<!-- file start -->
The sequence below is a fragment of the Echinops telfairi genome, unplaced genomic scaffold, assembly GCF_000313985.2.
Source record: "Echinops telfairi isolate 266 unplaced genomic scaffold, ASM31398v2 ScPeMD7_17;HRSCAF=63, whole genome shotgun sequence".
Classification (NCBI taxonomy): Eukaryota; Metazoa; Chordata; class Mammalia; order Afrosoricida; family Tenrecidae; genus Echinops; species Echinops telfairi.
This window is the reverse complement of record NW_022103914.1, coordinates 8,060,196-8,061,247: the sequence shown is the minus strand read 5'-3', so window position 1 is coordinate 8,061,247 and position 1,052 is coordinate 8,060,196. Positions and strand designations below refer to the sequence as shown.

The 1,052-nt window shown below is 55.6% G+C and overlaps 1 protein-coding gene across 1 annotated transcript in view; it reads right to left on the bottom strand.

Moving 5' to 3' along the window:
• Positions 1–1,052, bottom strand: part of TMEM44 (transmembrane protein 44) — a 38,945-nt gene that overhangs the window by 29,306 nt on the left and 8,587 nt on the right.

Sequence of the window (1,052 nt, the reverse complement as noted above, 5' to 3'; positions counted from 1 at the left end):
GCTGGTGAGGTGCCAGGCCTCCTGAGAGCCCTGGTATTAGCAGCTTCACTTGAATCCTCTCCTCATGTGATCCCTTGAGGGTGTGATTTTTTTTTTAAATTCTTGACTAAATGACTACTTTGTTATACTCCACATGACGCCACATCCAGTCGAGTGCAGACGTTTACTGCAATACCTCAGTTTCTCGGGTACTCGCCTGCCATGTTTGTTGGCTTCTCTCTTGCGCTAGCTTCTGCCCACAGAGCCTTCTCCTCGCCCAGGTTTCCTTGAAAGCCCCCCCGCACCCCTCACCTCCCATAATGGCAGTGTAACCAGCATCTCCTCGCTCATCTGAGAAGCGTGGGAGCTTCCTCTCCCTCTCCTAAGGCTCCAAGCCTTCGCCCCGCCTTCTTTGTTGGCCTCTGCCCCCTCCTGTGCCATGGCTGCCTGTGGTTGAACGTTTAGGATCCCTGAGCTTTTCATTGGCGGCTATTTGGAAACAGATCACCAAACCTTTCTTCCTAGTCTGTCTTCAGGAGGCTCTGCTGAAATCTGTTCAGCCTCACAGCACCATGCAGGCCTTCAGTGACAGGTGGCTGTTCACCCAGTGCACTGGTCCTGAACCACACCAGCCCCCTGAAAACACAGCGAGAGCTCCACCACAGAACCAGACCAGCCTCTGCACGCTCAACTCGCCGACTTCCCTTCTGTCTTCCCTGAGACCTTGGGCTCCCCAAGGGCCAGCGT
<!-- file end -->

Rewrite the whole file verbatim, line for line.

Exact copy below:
The sequence below is a fragment of the Echinops telfairi genome, unplaced genomic scaffold, assembly GCF_000313985.2.
Source record: "Echinops telfairi isolate 266 unplaced genomic scaffold, ASM31398v2 ScPeMD7_17;HRSCAF=63, whole genome shotgun sequence".
Classification (NCBI taxonomy): Eukaryota; Metazoa; Chordata; class Mammalia; order Afrosoricida; family Tenrecidae; genus Echinops; species Echinops telfairi.
This window is the reverse complement of record NW_022103914.1, coordinates 8,060,196-8,061,247: the sequence shown is the minus strand read 5'-3', so window position 1 is coordinate 8,061,247 and position 1,052 is coordinate 8,060,196. Positions and strand designations below refer to the sequence as shown.

The 1,052-nt window shown below is 55.6% G+C and overlaps 1 protein-coding gene across 1 annotated transcript in view; it reads right to left on the bottom strand.

Moving 5' to 3' along the window:
• Positions 1–1,052, bottom strand: part of TMEM44 (transmembrane protein 44) — a 38,945-nt gene that overhangs the window by 29,306 nt on the left and 8,587 nt on the right.

Sequence of the window (1,052 nt, the reverse complement as noted above, 5' to 3'; positions counted from 1 at the left end):
GCTGGTGAGGTGCCAGGCCTCCTGAGAGCCCTGGTATTAGCAGCTTCACTTGAATCCTCTCCTCATGTGATCCCTTGAGGGTGTGATTTTTTTTTTAAATTCTTGACTAAATGACTACTTTGTTATACTCCACATGACGCCACATCCAGTCGAGTGCAGACGTTTACTGCAATACCTCAGTTTCTCGGGTACTCGCCTGCCATGTTTGTTGGCTTCTCTCTTGCGCTAGCTTCTGCCCACAGAGCCTTCTCCTCGCCCAGGTTTCCTTGAAAGCCCCCCCGCACCCCTCACCTCCCATAATGGCAGTGTAACCAGCATCTCCTCGCTCATCTGAGAAGCGTGGGAGCTTCCTCTCCCTCTCCTAAGGCTCCAAGCCTTCGCCCCGCCTTCTTTGTTGGCCTCTGCCCCCTCCTGTGCCATGGCTGCCTGTGGTTGAACGTTTAGGATCCCTGAGCTTTTCATTGGCGGCTATTTGGAAACAGATCACCAAACCTTTCTTCCTAGTCTGTCTTCAGGAGGCTCTGCTGAAATCTGTTCAGCCTCACAGCACCATGCAGGCCTTCAGTGACAGGTGGCTGTTCACCCAGTGCACTGGTCCTGAACCACACCAGCCCCCTGAAAACACAGCGAGAGCTCCACCACAGAACCAGACCAGCCTCTGCACGCTCAACTCGCCGACTTCCCTTCTGTCTTCCCTGAGACCTTGGGCTCCCCAAGGGCCAGCGT